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  Down There On a Visit --
Croquet in Pocahontas and Strong River Farm

by Bob Alman
Posted December 20, 1997


I left my native Mississippi in my youth, before civil rights had come to the Deep South, before four-lane highways had suburbanized a mostly rural state, before television had substantially "Americanized" a region whose people had once seen themselves as fundamentally apart from the American mainstream.

In the early sixties, the Mississippi of the 90's would have been unimaginable. Except for the paper pulp pine forest that rolls across the gentle hills stretching all the way from Louisiana to Alabama in Central Mississippi, this looks like Anyplace, U.S.A. - the same malls, the same interstates, the same franchises, the same values.. and, increasingly for the younger generations, even the same accents.

But for me, the change that is most emblematic of a sweepingly new and different Deep South is not the interstates, nor the civil rights, nor the thoroughly homogenous suburban culture. It's simply this: They've got real croquet clubs in Mississippi!

Yes, I know the early growth of the sport was sponsored largely by Southerners, but they were in the wealthy retirement communities of Florida and along the Eastern Seaboard, all the way up through North Carolina and Virginia - not in the rural, piney-woods South I knew; not in the Mississippi perenially competing with Arkansas for last place in almost every quality-of-life measurement, from personal income to infant mortality. And yes, I had heard vague reports of some croquet clubs in The Magnolia State, but it wasn't until a Jackson, Mississippi attorney named Butch Cothren visited the San Francisco Croquet Club and invited me to reciprocate that the realization began to dawn: These guys are serious!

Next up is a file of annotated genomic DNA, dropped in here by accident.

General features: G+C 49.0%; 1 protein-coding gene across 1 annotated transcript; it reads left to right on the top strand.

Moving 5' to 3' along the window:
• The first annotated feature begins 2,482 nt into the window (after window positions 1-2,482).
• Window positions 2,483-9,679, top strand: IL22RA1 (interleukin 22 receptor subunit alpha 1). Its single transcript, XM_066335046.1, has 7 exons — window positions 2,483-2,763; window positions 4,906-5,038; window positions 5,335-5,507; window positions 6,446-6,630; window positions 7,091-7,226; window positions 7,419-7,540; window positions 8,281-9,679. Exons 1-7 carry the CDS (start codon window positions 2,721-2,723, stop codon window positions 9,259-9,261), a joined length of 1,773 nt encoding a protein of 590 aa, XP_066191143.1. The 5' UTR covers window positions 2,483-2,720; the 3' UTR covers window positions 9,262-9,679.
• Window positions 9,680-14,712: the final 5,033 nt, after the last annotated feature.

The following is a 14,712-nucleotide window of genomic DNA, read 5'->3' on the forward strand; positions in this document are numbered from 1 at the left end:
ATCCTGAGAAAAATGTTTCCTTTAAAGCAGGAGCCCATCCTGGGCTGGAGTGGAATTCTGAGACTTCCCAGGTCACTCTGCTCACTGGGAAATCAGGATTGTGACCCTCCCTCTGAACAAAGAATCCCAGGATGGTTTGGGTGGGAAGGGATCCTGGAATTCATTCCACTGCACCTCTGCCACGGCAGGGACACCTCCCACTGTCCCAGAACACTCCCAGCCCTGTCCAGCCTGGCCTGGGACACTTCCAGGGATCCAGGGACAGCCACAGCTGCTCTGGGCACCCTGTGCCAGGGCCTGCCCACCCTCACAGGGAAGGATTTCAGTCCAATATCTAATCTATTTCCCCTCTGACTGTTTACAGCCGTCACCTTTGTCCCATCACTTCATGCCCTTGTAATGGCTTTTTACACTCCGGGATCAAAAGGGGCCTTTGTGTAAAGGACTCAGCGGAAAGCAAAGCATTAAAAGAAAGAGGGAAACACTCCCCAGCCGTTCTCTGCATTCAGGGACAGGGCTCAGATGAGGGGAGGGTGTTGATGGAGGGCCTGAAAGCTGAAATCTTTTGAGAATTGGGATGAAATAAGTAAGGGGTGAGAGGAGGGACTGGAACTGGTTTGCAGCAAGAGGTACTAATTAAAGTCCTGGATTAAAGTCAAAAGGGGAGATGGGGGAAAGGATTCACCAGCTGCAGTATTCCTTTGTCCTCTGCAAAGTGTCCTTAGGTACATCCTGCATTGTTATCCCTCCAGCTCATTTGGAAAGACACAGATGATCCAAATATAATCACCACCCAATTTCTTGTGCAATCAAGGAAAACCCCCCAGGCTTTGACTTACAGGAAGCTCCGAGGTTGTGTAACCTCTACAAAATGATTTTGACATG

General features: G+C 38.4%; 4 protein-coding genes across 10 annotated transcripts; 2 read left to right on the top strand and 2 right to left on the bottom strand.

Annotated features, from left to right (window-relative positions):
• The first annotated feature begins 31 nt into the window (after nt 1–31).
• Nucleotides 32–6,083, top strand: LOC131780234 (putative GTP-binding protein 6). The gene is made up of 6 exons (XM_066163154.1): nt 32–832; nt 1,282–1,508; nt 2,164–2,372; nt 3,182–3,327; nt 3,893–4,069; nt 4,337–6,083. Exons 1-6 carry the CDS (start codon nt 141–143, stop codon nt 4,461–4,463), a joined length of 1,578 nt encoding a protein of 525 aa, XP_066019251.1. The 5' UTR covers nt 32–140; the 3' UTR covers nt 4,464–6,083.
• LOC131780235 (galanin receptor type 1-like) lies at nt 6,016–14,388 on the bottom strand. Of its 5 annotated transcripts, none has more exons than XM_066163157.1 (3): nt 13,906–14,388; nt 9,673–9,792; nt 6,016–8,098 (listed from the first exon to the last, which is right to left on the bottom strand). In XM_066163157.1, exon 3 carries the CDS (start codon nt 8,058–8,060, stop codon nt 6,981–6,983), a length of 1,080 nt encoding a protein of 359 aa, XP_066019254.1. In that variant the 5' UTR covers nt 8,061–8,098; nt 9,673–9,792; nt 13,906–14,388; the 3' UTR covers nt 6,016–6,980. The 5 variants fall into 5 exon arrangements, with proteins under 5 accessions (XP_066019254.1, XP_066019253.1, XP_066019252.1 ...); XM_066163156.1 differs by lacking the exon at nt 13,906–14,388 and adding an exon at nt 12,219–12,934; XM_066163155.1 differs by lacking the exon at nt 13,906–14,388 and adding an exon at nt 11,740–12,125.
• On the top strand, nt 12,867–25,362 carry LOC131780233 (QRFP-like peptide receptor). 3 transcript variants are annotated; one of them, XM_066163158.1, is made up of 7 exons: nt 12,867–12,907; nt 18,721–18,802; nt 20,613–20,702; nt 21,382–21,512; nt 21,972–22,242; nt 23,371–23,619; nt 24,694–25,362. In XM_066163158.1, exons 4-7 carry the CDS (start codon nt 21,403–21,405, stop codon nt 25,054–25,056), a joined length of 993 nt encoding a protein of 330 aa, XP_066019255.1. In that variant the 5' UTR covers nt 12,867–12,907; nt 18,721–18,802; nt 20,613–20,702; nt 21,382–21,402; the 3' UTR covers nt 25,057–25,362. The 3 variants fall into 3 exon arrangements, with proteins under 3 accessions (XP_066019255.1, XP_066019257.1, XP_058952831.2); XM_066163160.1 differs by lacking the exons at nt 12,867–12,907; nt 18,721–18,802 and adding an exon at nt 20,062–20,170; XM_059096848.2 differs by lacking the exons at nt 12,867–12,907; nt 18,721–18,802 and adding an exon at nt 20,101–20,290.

A Half Hour North of the State Capitol:
The Pocahontas Mallet Club
So on my next visit to Mississippi - Thanksgiving week - I determined to make a personal investigation. It was to start with Butch Cothren's club. He arranged a rendezvous with another club member, Bill Aden, who guided me over a web of suburban roads about 30 minutes north of Jackson to a place called Pocahontas. There, on the 300-acre estate of Mike and Laurie McRee, I found not one, but TWO worldclass croquet lawns and all the trimmings.

Bill Aden shows off the lighted Court #1 at the Pocahontas Mallet Club.